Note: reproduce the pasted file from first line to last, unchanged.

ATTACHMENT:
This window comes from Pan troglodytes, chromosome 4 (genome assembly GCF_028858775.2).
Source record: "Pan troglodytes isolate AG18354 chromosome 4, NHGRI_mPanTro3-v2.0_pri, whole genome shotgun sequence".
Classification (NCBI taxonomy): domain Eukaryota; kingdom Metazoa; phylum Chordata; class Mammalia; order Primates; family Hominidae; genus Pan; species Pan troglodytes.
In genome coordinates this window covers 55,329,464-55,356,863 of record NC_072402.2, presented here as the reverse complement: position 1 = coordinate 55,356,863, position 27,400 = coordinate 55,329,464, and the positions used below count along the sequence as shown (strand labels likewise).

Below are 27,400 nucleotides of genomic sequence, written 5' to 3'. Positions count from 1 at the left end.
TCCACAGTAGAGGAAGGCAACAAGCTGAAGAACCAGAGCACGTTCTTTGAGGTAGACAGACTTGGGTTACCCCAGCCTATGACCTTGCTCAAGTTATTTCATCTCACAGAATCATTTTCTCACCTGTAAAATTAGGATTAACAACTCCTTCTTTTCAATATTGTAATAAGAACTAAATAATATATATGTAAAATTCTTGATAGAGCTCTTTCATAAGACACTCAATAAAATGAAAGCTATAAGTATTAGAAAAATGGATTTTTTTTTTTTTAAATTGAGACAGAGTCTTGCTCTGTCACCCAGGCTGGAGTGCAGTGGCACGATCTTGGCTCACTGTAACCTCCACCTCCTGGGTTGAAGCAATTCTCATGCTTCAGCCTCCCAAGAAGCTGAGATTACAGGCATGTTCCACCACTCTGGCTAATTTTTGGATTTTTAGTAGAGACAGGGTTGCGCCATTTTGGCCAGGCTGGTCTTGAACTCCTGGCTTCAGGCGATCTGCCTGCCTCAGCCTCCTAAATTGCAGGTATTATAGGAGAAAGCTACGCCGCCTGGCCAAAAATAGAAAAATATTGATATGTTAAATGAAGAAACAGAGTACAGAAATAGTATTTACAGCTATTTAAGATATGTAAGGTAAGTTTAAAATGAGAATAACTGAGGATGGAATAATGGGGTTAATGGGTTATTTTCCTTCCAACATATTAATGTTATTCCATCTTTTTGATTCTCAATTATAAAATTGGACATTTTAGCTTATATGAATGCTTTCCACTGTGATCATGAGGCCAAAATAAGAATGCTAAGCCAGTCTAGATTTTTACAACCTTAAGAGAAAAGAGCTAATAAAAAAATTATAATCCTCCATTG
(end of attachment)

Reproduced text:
This window comes from Pan troglodytes, chromosome 4 (genome assembly GCF_028858775.2).
Source record: "Pan troglodytes isolate AG18354 chromosome 4, NHGRI_mPanTro3-v2.0_pri, whole genome shotgun sequence".
Classification (NCBI taxonomy): domain Eukaryota; kingdom Metazoa; phylum Chordata; class Mammalia; order Primates; family Hominidae; genus Pan; species Pan troglodytes.
In genome coordinates this window covers 55,329,464-55,356,863 of record NC_072402.2, presented here as the reverse complement: position 1 = coordinate 55,356,863, position 27,400 = coordinate 55,329,464, and the positions used below count along the sequence as shown (strand labels likewise).

Below are 27,400 nucleotides of genomic sequence, written 5' to 3'. Positions count from 1 at the left end.
TCCACAGTAGAGGAAGGCAACAAGCTGAAGAACCAGAGCACGTTCTTTGAGGTAGACAGACTTGGGTTACCCCAGCCTATGACCTTGCTCAAGTTATTTCATCTCACAGAATCATTTTCTCACCTGTAAAATTAGGATTAACAACTCCTTCTTTTCAATATTGTAATAAGAACTAAATAATATATATGTAAAATTCTTGATAGAGCTCTTTCATAAGACACTCAATAAAATGAAAGCTATAAGTATTAGAAAAATGGATTTTTTTTTTTTTAAATTGAGACAGAGTCTTGCTCTGTCACCCAGGCTGGAGTGCAGTGGCACGATCTTGGCTCACTGTAACCTCCACCTCCTGGGTTGAAGCAATTCTCATGCTTCAGCCTCCCAAGAAGCTGAGATTACAGGCATGTTCCACCACTCTGGCTAATTTTTGGATTTTTAGTAGAGACAGGGTTGCGCCATTTTGGCCAGGCTGGTCTTGAACTCCTGGCTTCAGGCGATCTGCCTGCCTCAGCCTCCTAAATTGCAGGTATTATAGGAGAAAGCTACGCCGCCTGGCCAAAAATAGAAAAATATTGATATGTTAAATGAAGAAACAGAGTACAGAAATAGTATTTACAGCTATTTAAGATATGTAAGGTAAGTTTAAAATGAGAATAACTGAGGATGGAATAATGGGGTTAATGGGTTATTTTCCTTCCAACATATTAATGTTATTCCATCTTTTTGATTCTCAATTATAAAATTGGACATTTTAGCTTATATGAATGCTTTCCACTGTGATCATGAGGCCAAAATAAGAATGCTAAGCCAGTCTAGATTTTTACAACCTTAAGAGAAAAGAGCTAATAAAAAAATTATAATCCTCCATTG